The detail library provides a large range of different construction assemblies and build ups to provide varied options that can be adjusted for all sorts of different domestic and residential projects. If you are struggling to find the detail you are looking for, get in touch and we would be happy to guide you.
Links and Resources
The updated and existing Building Regulations Approved Document Part L can be found following this link.
There are a large amount of resources available to help with the above. Most insulation manufacturers / suppliers should be able to help with u-value calculations as well as condensation risk, location of dew / condensation points and VCL, DPM and DPC layers. Below is a short list of some of the most common insulation manufacturers:
Termafleece – https://thermafleece.com/resources/application-notes
Hemspan – https://hemspan.com/
There are also a number of u-value calculators not associated with insulation manufacturer’s such as:
Extra care should always be taken with renovations and extensions, to maintain existing levels of air leakage or if air tightness is being improved, installation of VCLs. A useful document for this can be found here.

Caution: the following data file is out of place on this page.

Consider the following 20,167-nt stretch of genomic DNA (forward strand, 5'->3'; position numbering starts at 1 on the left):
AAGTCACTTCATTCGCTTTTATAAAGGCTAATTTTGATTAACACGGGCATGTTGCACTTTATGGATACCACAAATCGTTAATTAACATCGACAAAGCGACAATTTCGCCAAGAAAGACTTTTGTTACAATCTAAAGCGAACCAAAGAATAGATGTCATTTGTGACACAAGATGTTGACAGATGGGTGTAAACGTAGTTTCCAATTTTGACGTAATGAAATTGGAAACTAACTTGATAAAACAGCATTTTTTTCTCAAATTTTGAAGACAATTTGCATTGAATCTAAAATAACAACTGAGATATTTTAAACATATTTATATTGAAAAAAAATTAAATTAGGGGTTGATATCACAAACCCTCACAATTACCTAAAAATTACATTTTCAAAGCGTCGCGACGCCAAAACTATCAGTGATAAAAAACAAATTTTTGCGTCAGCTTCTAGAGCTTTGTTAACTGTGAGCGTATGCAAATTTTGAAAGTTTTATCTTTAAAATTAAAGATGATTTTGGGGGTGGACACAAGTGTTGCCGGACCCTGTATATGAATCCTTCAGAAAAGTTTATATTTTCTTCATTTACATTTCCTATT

Written by Aida Rodriguez-Vega, architect and researcher. At the Detail Library, Aida keeps busy by carrying out technical research and drawing new details for the ever-growing library.
Links and Image Credits
Source URL: https://studiomr.co.uk/peasburge-barn/
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Architect credit: Studio MR [https://studiomr.co.uk/]
Photographer credit: Studio MR [https://studiomr.co.uk/]
Source URL: https://www.iqglassuk.com/products/flush-threshold-drain-for-doors/s62497/
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Architect credit: IQ Glass [https://www.iqglassuk.com/]
Photographer credit: IQ Glass [https://www.iqglassuk.com/]
Source URL: https://www.oliverleech.com/parsons-green
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Architect credit: Oliver Leech Architects [https://www.oliverleech.com/]
Photographer credit: Tim Crocker [https://www.timcrocker.co.uk/]
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Architect credit: bkvv architecten [https://bkvvarchitecten.nl/]
Photographer credit: bkvv architecten [https://bkvvarchitecten.nl/]